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The Red Book Club is a free online bookclub with a focus on the unconscious. Books include those on Jungian depth psychology, mythology, alchemy, art and the imagination. After reading each book there is opportunity to meet for a group online zoom discussion. As part of the program there are also guest authors, academics and artists that are invited to speak about a particular book or subject. Guest speakers to date have included Amy Hale (author of Ithell Colquhoun - Genius of the Fern Loved Gulley), Gary Bobroff (Jungian speaker, author and founder of Jungian Online), Patrick Harpur (author of books including Daimonic Reality: A Field Guide to the Otherworld), New York sculptor, painter and art critic Ann McCoyand Danny Scopelliti (independent scholar and founder of Curio Esoterica). 

The book club is open to anyone interested in the subject areas - no obligation to read every month, just join in when a book or speaker grabs your interest. If you would like to join - message to be added to the email info list 

If you would like to support the running costs of The Red Book club with a small £2 monthly donation you can do so via Patreon which would be much appreciated.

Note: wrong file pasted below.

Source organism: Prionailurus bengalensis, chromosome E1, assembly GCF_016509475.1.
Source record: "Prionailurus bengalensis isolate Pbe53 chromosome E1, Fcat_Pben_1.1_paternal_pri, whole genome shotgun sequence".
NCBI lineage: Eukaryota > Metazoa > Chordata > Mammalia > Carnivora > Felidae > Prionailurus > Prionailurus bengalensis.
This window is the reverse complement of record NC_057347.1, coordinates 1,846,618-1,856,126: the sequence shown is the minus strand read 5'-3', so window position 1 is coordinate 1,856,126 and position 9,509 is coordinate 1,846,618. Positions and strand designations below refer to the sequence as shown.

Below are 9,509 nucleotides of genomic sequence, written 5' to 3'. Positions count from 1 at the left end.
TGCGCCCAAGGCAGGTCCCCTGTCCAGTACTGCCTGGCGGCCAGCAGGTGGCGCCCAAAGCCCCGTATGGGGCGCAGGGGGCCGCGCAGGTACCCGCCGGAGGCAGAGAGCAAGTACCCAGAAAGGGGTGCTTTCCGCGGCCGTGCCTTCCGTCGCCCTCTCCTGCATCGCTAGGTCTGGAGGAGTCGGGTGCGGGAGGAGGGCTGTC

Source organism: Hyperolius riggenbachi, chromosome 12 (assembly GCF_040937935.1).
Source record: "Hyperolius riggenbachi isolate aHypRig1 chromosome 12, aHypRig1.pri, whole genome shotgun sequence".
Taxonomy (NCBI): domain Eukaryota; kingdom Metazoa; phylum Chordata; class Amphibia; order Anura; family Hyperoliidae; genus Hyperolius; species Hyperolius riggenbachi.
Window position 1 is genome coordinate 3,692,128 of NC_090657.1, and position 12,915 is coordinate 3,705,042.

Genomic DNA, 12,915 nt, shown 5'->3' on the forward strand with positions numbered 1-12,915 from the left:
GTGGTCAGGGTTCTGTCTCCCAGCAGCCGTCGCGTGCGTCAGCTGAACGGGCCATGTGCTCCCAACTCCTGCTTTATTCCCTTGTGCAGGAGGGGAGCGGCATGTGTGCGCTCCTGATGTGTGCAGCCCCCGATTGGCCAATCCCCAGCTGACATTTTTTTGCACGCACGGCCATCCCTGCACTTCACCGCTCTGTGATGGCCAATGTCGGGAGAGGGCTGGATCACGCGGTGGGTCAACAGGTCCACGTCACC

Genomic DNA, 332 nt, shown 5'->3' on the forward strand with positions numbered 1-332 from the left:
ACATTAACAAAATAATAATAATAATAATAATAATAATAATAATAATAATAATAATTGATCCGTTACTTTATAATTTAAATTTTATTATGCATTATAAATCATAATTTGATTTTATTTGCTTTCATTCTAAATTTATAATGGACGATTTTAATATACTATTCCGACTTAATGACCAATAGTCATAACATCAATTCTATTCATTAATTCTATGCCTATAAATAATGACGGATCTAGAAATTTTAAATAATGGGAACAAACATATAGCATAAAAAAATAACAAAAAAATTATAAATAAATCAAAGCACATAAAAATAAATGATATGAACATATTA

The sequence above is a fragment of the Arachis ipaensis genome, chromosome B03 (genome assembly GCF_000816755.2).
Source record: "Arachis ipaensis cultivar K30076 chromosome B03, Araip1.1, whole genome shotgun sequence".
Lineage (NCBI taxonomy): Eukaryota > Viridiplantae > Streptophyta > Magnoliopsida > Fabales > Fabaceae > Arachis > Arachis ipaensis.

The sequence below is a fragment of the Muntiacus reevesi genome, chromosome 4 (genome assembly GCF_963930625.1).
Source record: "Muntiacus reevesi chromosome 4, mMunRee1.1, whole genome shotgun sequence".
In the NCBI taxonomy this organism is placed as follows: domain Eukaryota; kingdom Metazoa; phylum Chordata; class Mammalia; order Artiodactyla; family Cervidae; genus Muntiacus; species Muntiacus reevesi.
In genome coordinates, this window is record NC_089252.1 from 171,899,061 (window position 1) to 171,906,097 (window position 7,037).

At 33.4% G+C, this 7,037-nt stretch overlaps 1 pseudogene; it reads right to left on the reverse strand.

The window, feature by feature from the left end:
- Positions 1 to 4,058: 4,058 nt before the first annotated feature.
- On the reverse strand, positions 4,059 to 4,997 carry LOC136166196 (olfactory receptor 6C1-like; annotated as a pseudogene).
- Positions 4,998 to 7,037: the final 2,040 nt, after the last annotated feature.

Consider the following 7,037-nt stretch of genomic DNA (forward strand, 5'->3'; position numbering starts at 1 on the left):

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Click on the images below for more details

The Chemical Wedding
Hermann Hesse
The Philosophers' Secret Fire
Dream  Marie Louise Von Franz
Alchemical Manuscripts with Danny Scopelliti
Foxfire, Wolfskin - Sharon Blackie
Carl Jung - Knowledge in a Nutshell
Ann McCoy
Alchemical Imagination
Ithell Colquhoun
Christmas meet
Down Below
Egyptian Mythology
Fairy Tales - Marie LVF
Man and His Symbols




Homeric Hymns


The Homeric Hymns of early Greek epic tradition are poems giving us the source for several of the most famous Greek myths such as Aphrodite's love affair, Apollo's birth, young Hermes making his Lyre and Demeter searching for her daughter Persephone in the underworld.  Mythic archetypal themes such as the Hero's birth  and journey play out in these poems. 

There are thirty-three Hymns ranging from three to 580 verses in length. Their authorship is unknown, as is the date and place of composition, though they all seem generally to be from a period between 700-500 B.C.
Despite their name it is doubtful that the Hymns were composed by Homer. Their ascription to him was not unanimous even in antiquity. It is more likely they were written by schools of people following in his style, and named in homage to him. 

Zoom meeting date - Monday 13th March 2023 at 8pm UK time 

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